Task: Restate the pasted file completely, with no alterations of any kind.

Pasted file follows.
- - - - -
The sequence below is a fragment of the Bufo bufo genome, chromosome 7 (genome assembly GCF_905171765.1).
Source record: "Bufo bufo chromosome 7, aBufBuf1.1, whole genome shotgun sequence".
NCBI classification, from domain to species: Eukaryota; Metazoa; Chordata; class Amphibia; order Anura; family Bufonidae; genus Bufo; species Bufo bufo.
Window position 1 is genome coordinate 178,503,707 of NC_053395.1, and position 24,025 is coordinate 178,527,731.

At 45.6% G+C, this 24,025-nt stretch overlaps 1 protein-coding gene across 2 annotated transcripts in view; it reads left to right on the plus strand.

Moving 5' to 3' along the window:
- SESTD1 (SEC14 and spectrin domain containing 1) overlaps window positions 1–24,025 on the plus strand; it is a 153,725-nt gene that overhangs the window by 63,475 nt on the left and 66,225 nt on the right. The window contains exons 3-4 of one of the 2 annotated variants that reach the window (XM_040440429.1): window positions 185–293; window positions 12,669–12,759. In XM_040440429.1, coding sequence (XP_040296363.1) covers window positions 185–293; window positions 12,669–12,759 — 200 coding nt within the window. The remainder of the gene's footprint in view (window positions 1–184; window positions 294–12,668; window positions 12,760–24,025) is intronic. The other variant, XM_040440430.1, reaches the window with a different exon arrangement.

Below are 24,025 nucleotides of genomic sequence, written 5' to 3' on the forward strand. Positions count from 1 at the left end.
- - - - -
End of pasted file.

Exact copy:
The sequence below is a fragment of the Bufo bufo genome, chromosome 7 (genome assembly GCF_905171765.1).
Source record: "Bufo bufo chromosome 7, aBufBuf1.1, whole genome shotgun sequence".
NCBI classification, from domain to species: Eukaryota; Metazoa; Chordata; class Amphibia; order Anura; family Bufonidae; genus Bufo; species Bufo bufo.
Window position 1 is genome coordinate 178,503,707 of NC_053395.1, and position 24,025 is coordinate 178,527,731.

At 45.6% G+C, this 24,025-nt stretch overlaps 1 protein-coding gene across 2 annotated transcripts in view; it reads left to right on the plus strand.

Moving 5' to 3' along the window:
- SESTD1 (SEC14 and spectrin domain containing 1) overlaps window positions 1–24,025 on the plus strand; it is a 153,725-nt gene that overhangs the window by 63,475 nt on the left and 66,225 nt on the right. The window contains exons 3-4 of one of the 2 annotated variants that reach the window (XM_040440429.1): window positions 185–293; window positions 12,669–12,759. In XM_040440429.1, coding sequence (XP_040296363.1) covers window positions 185–293; window positions 12,669–12,759 — 200 coding nt within the window. The remainder of the gene's footprint in view (window positions 1–184; window positions 294–12,668; window positions 12,760–24,025) is intronic. The other variant, XM_040440430.1, reaches the window with a different exon arrangement.

Below are 24,025 nucleotides of genomic sequence, written 5' to 3' on the forward strand. Positions count from 1 at the left end.